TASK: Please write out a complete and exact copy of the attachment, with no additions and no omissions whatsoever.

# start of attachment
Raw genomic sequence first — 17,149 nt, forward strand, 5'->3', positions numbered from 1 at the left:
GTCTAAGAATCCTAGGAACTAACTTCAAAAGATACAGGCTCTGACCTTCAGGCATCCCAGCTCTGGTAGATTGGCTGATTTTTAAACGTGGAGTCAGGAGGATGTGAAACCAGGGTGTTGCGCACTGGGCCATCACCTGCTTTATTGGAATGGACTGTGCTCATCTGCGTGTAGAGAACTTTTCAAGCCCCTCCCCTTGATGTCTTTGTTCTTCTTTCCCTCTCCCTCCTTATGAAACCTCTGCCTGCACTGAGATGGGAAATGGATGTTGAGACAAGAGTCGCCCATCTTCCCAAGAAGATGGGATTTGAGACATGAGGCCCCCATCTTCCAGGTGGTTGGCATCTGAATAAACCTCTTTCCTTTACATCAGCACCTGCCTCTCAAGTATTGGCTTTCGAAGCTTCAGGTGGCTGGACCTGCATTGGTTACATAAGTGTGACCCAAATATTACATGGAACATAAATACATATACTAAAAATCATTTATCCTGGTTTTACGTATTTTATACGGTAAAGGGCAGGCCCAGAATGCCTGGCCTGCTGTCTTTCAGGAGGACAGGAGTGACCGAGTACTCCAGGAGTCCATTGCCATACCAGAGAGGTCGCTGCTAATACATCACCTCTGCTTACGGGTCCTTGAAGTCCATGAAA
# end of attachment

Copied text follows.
Raw genomic sequence first — 17,149 nt, forward strand, 5'->3', positions numbered from 1 at the left:
GTCTAAGAATCCTAGGAACTAACTTCAAAAGATACAGGCTCTGACCTTCAGGCATCCCAGCTCTGGTAGATTGGCTGATTTTTAAACGTGGAGTCAGGAGGATGTGAAACCAGGGTGTTGCGCACTGGGCCATCACCTGCTTTATTGGAATGGACTGTGCTCATCTGCGTGTAGAGAACTTTTCAAGCCCCTCCCCTTGATGTCTTTGTTCTTCTTTCCCTCTCCCTCCTTATGAAACCTCTGCCTGCACTGAGATGGGAAATGGATGTTGAGACAAGAGTCGCCCATCTTCCCAAGAAGATGGGATTTGAGACATGAGGCCCCCATCTTCCAGGTGGTTGGCATCTGAATAAACCTCTTTCCTTTACATCAGCACCTGCCTCTCAAGTATTGGCTTTCGAAGCTTCAGGTGGCTGGACCTGCATTGGTTACATAAGTGTGACCCAAATATTACATGGAACATAAATACATATACTAAAAATCATTTATCCTGGTTTTACGTATTTTATACGGTAAAGGGCAGGCCCAGAATGCCTGGCCTGCTGTCTTTCAGGAGGACAGGAGTGACCGAGTACTCCAGGAGTCCATTGCCATACCAGAGAGGTCGCTGCTAATACATCACCTCTGCTTACGGGTCCTTGAAGTCCATGAAA